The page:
Although I'm usually a bit sceptical when songwriters of our times write songs in the vein of the old folk songs, the three original compositions Bias Boshell provided for this album turn out to be quite decent; actually, the original compositions were those which, in my opinion, also saved the group's debut album from complete irrelevance. Murdoch, a ballad depicting a Tolkienesque mountainside quite akin to how one imagines Mordor, succeeds in captivating an uncomfortably dark, cold and ghostly atmosphere which one also knows from British literature. The multi-tracked vocals of Celia Humphris in the last part are indeed remarkable, but don't ever listen to this album in the car, particularly when you aren't the only one sitting in this car. Somehow the composition with the many many words put on one chord reminds me a bit of Ian Anderson's acoustic songs, mainly the ones in the end of the Ch'teau d'Isaster tapes. While The Iron Is Hot, a historically founded protest song written by Boshell from the perspective of the working class, proves that Bias Boshell wouldn't be a good lead singer, but in combination with Celia Humphris and some other band member singing backing vocals his voice is perfectly okay. With the slightly Kirby-like (q.v. Nick Drake) restrained string arrangement in the background and a fairly crude rock band part in the middle it shows in which direction folk rock may be taken as well. Fool is a nice listen, especially because of a blazing guitar solo, but ultimately not really memorable, apart from the hushed guitar lick which appears after nearly every line which is sung. Overall there are too many Celia Humphris overdubs and too few real harmony vocals.

Little Sadie, a brief piece of American folk, however is a complete let-down which cannot be saved by some half-decent instrumental parts between the stanzas. Celia Humphris cannot keep the timing of the song, the whole arrangement is a mess and the melody gets on my nerves terribly. Think Rocky Raccoon by the Beatles or Benny the Bouncer by ELP, but performed in an amateurish way.

Since I only own the original album without the bonus CD I cannot say if buying the expanded edition would be recommendable. Apart from a BBC track and a demo you only find remixes of the original album among the bonus tracks. The remixes reportedly add additional backing vocals, lack some reverb and

The album itself is absolutely recommendable to folk rock lovers, in particular because of there are plenty of excellent haunting moments gathered on the record (Soldier's Three, Polly On The Shore, Streets of Derry, Geordie). These ethereal renderings of pretty unknown folk songs easily touch the 5-star mark. I give the complete album merely 3 stars overall because the other songs, ranging somewhere between 'bad' and 'very decent', cannot really keep up with the rest.

 On The Shore by TREES album cover Studio Album, 1970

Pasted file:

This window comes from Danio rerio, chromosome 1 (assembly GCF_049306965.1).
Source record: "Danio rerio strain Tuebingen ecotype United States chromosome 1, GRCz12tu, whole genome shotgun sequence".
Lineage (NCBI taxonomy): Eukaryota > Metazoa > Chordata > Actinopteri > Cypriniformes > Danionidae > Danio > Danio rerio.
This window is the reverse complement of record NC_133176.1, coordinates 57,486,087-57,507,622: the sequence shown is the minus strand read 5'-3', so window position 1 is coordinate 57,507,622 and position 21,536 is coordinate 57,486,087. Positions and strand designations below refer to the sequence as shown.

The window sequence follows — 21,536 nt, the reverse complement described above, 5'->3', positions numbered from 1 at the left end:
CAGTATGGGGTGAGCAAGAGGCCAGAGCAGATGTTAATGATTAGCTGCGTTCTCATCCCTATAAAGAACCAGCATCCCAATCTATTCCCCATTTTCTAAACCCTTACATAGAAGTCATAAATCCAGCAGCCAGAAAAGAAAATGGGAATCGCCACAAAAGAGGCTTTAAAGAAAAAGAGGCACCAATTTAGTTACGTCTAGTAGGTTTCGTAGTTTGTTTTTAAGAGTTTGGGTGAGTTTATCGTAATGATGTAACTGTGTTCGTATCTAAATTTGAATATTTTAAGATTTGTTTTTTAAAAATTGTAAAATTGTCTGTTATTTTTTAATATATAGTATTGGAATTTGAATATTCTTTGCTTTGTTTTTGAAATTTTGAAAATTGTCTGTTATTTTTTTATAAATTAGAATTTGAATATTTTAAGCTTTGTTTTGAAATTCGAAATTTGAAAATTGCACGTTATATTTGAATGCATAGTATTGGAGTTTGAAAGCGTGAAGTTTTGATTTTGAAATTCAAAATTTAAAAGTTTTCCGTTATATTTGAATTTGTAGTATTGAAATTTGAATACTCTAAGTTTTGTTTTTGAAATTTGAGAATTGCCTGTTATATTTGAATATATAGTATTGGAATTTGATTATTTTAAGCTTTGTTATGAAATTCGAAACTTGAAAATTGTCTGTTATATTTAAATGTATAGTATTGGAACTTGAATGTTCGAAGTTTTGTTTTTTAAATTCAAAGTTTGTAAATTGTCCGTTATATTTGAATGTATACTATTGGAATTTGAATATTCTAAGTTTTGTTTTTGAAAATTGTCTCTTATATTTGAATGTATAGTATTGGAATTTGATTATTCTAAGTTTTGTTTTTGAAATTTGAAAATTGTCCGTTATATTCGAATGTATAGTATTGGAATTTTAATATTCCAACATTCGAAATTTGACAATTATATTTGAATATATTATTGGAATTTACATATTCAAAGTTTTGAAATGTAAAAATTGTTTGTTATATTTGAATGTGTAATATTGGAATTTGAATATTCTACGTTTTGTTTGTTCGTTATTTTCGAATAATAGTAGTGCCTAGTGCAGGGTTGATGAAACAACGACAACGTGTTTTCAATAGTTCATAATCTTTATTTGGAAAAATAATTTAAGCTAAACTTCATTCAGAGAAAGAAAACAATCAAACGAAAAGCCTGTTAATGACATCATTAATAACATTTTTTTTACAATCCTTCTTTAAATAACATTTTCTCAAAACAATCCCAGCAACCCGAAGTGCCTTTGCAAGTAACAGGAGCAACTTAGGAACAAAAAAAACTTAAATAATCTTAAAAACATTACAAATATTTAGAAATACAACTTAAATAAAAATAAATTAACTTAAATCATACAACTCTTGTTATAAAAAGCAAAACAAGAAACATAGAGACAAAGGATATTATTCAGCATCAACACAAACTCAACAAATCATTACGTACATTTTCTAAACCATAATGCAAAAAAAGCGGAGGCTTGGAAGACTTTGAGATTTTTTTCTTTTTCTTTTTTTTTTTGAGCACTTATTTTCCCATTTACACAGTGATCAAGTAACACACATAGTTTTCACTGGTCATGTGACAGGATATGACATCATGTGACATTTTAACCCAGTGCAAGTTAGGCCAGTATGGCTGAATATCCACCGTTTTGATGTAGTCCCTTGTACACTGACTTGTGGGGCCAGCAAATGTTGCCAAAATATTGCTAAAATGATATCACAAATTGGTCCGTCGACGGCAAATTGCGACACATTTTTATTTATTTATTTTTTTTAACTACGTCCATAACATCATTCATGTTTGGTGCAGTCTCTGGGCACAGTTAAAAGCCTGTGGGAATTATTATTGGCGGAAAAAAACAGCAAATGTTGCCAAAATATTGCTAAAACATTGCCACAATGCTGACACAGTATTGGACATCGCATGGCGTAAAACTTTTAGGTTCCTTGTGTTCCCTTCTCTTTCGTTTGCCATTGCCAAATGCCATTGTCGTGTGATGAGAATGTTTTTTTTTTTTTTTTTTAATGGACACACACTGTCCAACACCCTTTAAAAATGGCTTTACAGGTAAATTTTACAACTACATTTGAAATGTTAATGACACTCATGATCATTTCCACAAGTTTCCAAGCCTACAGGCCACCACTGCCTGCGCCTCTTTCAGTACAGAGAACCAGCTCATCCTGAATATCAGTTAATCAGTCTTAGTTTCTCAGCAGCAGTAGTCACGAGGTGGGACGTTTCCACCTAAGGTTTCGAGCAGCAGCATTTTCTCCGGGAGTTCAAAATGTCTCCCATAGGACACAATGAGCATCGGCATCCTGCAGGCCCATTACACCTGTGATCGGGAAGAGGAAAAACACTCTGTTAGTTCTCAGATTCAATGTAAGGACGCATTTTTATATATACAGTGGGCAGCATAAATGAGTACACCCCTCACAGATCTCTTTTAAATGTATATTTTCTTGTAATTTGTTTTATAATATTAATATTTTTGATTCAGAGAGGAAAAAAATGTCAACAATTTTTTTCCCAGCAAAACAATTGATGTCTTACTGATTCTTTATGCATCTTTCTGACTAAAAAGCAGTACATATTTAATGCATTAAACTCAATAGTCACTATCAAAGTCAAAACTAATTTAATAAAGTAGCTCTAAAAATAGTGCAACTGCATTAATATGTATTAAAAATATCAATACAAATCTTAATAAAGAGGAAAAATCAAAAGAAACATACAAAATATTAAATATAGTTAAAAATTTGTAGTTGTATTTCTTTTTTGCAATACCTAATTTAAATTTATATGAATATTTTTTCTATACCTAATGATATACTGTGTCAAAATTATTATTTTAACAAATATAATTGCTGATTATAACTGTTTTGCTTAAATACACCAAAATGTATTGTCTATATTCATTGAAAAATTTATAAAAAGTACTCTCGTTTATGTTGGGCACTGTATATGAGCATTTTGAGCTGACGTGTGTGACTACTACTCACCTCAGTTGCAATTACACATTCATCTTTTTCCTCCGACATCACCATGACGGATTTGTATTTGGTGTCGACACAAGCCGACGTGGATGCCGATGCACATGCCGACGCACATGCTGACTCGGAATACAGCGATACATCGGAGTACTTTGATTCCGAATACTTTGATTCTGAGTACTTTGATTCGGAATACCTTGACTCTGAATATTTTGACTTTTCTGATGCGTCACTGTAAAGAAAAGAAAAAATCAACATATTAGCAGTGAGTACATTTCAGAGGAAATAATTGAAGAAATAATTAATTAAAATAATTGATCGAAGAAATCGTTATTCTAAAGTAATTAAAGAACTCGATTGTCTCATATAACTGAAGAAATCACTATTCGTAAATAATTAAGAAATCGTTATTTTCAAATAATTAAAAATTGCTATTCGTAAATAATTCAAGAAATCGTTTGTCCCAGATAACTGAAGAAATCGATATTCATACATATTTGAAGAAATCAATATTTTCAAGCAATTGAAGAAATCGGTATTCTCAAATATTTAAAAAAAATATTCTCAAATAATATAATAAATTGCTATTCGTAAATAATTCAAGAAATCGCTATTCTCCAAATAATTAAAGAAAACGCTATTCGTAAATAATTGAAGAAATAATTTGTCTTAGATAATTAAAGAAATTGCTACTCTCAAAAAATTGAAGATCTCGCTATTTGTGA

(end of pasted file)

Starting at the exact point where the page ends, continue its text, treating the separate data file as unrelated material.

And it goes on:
3.61 | 86 ratings

BUY
On The Shore
Trees Prog Folk

Review by DeKay

5 stars "One The Shore", the second and last album released by Trees in 1970 (the same year as their debut) is much different musically. The compositions are more (only two covers) and much more mature and progressive. The band leaves time for their songs to develop and has already established a more atmospheric, narrative style. The bass guitar is present much more, and the whole album is more electric, without any decrease of the prog (or the folk) element. The voice of Celia Humphris is once more safely leading the band to high levels of performance. The cover photograph taken in Golders Hill Park in North London is one my favourite prog-folk covers.

Favourite tracks: "Murdoch", "Sally Free And Easy", "Fool".

 The Garden Of Jane Delawney by TREES album cover Studio Album, 1970
3.77 | 84 ratings

BUY
The Garden Of Jane Delawney
Trees Prog Folk

Review by DeKay

4 stars The British progressive folk scene of the 70's is one of the brightest in the progressive movement after 1969. The debut of Trees is a great album with a magnificent combination of acoustic guitars, percussion and the ehtereal voice of Celia Humphris (comparable to Jacqui McShee of Pentangle). Four of the tracks are covers, among which a beautiful version of the traditional Irish song "She Moved Through the Fair". The title track is one of the best moments of British folk-rock, with lyrics similar to "Crazy Man Michael" (Fairport Convention). "The Garden Of Jane Delawney" is an excellent addition to any prog rock music collection. Favourite tracks:"The Garden Of Jane Delawney", "She Moved Through the Fair", "Epitaph".
Thanks to ProgLucky for the artist addition. and to Quinino for the last updates

Copyright Prog Archives, All rights reserved. | Legal Notice | Privacy Policy | Advertise | RSS + syndications

Other sites in the MAC network: JazzMusicArchives.com — jazz music reviews and archives | MetalMusicArchives.com — metal music reviews and archives